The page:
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by Sharon Rondeau

Kanika and Roosevelt Williams in photo with children, September 2019

(Dec. 16, 2019) — On Saturday, the mother of three children who were legally adopted by her parents through the Los Angeles Department of Children and Family Services (DCFS) over the course of several years informed us that in September, she and her husband were able to briefly visit with the children after they exited a church service.

As The Post & Email has reported, in 2011, Kanika Williams’s mother, Katie Grant, in 2011 expressed concern to a DCFS social worker that Kanika and her husband Roosevelt were unable to properly care for their only child at the time, a son.  The child was temporarily staying with the Grants.  Following the interview, the worker determined that there existed no compelling reason for the agency to open a case.

The Williamses are convinced that in the absence of evidence of abuse or neglect against them, “adoption was always the plan” which DCFS intended to carry out.  Kanika’s father, Willie Grant, is an attorney and attended law school with Judge Marguerite Downing, the judge who presided over all three children’s cases and ordered the adoptions.

The Post & Email has covered two other cases involving Los Angeles DCFS in which parents have claimed systemic abuse by the Department and judges presiding over their respective cases.  We have additionally heard from several other parents who say that the Department wrongfully took their children from them and placed them in dangerous conditions.

A May 2019 audit of the Department found that DCFS “has left some children in unsafe and abusive situations for months.”

Downing was the judge in the case of the Henderson children, all eight of whom were placed in foster care and, to The Post & Email’s knowledge, eventually adopted by strangers or placed with relatives they little knew.

In March 2013, Erica Henderson was enjoying overnight visits with the children the Department removed from her care, after which “reunification services” were terminated without explanation other than that the mandated time frame for such services had expired.  As with the Williamses, neither Erica nor Jeffrey Henderson was formally accused of child abuse or neglect.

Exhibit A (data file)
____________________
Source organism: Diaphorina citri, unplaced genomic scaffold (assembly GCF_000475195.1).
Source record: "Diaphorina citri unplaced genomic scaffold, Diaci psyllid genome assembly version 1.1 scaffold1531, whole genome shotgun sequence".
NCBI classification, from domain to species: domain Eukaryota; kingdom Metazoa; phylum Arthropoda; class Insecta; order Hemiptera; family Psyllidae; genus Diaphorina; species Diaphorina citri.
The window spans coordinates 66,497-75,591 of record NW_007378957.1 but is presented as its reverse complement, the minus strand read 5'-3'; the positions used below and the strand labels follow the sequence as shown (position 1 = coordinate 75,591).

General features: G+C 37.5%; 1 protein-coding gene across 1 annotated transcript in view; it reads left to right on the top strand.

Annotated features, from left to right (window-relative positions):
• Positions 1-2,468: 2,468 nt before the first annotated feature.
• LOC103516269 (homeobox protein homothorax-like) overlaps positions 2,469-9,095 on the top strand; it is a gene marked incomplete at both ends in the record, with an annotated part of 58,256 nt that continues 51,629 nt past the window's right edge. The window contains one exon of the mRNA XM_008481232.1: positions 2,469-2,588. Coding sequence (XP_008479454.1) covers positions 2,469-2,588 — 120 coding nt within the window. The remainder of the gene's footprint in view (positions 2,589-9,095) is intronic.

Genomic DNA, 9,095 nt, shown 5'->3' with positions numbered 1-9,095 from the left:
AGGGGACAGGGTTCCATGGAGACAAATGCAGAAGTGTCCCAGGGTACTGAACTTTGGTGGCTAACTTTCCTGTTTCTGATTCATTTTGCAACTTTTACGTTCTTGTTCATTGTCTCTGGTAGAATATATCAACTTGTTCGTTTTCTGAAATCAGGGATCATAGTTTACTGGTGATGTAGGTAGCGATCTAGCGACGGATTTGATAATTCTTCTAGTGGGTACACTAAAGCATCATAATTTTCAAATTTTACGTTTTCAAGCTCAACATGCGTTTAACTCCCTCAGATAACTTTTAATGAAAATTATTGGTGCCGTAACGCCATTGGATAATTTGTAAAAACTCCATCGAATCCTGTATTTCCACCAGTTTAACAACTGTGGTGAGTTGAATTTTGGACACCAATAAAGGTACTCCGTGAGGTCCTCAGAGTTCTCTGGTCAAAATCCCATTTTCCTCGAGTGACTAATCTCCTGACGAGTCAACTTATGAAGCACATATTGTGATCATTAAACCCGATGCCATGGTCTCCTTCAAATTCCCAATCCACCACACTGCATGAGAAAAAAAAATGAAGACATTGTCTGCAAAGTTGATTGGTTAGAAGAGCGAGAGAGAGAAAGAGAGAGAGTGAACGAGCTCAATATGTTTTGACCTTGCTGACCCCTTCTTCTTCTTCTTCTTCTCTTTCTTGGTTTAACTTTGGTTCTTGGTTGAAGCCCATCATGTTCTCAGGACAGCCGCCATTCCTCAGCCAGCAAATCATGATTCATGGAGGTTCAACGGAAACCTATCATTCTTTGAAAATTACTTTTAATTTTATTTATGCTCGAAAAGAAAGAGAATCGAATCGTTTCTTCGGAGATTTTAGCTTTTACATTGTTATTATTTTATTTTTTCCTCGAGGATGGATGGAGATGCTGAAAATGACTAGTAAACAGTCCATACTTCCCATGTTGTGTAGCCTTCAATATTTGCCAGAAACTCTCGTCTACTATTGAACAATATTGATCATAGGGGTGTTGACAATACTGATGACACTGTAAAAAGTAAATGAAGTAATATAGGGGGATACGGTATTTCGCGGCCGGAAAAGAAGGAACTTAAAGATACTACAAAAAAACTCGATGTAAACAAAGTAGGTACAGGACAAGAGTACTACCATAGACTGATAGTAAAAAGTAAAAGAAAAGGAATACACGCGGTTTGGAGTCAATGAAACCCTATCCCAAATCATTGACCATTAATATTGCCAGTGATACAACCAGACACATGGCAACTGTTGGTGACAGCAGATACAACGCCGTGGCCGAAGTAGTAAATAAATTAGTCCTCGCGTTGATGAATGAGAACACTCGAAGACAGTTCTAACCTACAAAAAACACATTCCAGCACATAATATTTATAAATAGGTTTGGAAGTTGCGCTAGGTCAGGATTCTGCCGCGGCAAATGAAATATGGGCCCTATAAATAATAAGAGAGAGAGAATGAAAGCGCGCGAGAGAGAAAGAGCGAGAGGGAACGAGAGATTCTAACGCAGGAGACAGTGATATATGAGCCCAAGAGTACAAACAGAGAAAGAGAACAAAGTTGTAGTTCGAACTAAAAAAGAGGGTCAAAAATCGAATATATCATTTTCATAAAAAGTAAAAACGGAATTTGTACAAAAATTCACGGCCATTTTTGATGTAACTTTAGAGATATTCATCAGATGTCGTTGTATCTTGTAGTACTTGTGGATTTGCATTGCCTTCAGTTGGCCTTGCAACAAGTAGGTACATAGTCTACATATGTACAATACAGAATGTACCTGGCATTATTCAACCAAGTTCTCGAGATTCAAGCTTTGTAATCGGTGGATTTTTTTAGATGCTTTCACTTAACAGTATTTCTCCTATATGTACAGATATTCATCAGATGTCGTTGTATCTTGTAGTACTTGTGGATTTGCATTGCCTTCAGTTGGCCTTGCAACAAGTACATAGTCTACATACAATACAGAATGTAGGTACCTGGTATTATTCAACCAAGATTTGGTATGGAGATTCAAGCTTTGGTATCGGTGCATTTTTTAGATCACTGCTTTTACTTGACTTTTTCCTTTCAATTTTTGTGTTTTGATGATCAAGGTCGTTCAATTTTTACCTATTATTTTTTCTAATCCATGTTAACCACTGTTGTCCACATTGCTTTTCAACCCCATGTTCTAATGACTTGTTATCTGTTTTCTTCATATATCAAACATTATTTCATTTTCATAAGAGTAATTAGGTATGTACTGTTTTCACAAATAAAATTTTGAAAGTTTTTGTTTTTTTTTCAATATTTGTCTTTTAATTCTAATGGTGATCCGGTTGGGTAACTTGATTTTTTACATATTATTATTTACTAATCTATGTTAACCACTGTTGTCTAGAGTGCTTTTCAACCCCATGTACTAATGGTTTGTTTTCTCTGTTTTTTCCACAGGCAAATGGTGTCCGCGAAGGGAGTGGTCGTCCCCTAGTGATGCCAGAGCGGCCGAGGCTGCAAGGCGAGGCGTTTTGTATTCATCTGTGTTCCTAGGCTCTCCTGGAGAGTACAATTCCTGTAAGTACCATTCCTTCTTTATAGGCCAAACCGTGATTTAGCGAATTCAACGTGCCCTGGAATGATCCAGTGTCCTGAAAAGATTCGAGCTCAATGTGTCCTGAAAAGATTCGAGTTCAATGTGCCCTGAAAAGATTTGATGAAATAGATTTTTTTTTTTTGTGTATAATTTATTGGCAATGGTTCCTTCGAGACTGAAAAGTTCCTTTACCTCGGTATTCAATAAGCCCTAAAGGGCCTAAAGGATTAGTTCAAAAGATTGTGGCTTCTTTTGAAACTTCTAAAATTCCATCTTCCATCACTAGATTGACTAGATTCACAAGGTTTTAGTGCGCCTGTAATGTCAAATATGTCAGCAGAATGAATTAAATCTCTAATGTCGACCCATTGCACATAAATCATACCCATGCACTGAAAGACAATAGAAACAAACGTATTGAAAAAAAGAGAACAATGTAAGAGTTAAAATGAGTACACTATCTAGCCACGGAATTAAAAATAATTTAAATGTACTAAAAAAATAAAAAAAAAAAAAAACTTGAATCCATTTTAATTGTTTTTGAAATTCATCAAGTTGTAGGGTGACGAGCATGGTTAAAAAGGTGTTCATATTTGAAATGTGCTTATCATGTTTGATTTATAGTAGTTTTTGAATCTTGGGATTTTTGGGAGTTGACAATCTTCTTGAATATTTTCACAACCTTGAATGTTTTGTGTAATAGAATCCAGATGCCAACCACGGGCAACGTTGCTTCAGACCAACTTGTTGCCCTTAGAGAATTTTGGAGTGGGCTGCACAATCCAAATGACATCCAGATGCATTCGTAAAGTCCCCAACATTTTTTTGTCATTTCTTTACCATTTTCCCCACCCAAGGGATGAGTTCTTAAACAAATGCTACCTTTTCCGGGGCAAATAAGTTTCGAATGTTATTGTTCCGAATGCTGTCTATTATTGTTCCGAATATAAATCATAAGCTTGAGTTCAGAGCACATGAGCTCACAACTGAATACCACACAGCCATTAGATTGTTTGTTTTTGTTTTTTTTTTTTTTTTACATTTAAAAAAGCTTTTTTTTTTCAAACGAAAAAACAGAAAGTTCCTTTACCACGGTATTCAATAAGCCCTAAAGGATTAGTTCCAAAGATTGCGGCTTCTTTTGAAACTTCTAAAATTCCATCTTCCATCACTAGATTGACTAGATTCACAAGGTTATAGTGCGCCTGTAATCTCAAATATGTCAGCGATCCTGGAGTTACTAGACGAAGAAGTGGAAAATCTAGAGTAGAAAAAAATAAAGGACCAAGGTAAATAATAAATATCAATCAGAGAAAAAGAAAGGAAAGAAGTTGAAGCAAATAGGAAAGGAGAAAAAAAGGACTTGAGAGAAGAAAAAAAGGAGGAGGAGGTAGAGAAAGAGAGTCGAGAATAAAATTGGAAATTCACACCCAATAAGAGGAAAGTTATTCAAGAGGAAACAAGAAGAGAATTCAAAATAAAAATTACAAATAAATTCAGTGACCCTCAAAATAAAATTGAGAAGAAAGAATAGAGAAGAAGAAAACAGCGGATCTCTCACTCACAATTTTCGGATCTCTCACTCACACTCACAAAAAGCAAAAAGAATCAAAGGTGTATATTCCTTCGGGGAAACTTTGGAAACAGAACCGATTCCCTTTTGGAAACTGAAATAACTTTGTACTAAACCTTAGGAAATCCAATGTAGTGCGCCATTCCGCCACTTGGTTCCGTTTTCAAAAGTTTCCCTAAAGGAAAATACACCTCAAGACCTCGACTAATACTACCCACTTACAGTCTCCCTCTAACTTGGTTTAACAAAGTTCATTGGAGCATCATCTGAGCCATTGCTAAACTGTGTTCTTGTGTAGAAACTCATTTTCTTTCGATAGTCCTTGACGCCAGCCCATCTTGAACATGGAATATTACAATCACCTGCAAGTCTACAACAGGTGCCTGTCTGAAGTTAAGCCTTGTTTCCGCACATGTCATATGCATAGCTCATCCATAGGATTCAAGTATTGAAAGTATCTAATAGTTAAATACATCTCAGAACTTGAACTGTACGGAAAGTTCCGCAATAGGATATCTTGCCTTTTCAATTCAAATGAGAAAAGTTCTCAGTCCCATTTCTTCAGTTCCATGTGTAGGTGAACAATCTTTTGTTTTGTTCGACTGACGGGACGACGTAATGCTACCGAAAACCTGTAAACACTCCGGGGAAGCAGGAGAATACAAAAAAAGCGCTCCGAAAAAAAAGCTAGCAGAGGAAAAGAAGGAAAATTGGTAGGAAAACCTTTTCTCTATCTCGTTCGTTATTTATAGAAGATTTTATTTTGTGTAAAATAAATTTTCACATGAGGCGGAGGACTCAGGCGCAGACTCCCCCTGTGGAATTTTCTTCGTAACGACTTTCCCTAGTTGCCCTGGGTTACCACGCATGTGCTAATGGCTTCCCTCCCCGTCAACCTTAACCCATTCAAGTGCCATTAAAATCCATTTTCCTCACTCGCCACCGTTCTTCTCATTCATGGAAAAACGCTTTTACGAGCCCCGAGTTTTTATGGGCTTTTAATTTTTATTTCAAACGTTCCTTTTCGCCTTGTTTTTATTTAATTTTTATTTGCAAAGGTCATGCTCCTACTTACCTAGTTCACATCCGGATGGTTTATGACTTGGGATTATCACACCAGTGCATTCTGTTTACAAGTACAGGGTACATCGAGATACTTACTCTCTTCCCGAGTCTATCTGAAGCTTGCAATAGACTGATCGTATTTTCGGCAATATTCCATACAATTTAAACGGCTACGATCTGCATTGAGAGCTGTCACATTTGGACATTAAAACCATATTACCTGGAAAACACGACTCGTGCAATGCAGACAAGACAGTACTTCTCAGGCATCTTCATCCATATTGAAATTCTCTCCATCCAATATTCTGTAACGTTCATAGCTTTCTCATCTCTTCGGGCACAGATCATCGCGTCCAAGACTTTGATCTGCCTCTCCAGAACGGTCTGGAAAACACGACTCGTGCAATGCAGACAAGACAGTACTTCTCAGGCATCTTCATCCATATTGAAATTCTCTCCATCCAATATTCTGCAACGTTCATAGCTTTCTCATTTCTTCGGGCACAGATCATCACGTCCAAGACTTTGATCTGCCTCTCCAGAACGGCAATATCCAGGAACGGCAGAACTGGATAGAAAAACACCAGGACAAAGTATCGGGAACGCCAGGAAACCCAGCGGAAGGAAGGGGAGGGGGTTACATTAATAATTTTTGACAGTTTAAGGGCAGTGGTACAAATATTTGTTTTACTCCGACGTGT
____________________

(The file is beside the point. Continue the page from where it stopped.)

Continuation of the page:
At least one law office in the Los Angeles area specializes in assisting wrongly-accused parents to regain custody and hosts a radio program about the issue.

After exhausting their options in the California and federal courts, in March 2018 the Williamses appealed to the U.S. Supreme Court to intervene in the adoption cases of their children, an appeal the court declined to hear the following month.

Because they legally resided in Alabama, the Williamses claimed that the State of California had no jurisdiction over their children’s custody.  Roosevelt, who was previously married and has two grown daughters, was never abusive toward them or her, his ex-wife Joyce told The Post & Email in an October 2016 telephone conversation.

Oddly, Kanika told us, it was her mother who took the photo of Roosevelt and her embracing the children this past September depicting all smiling broadly outside the church.

Through the years-long process during which the children resided with her parents and their respective adoptions ordered, Kanika said, she and Roosevelt were denied telephone contact with them, but they experienced two brief in-person visits, also outside the church, in July.

In a text on Sunday expounding on the brief September reunification, Kanika told The Post & Email, “The struggle continues and the fight continues. We will never give up on our kids and our dream of being reunited. In the meantime today is better than yesterday, and the day I wrote you, that was a rough day and some days tougher than others but I’m proud to say we’re pushing through with God on our side.”



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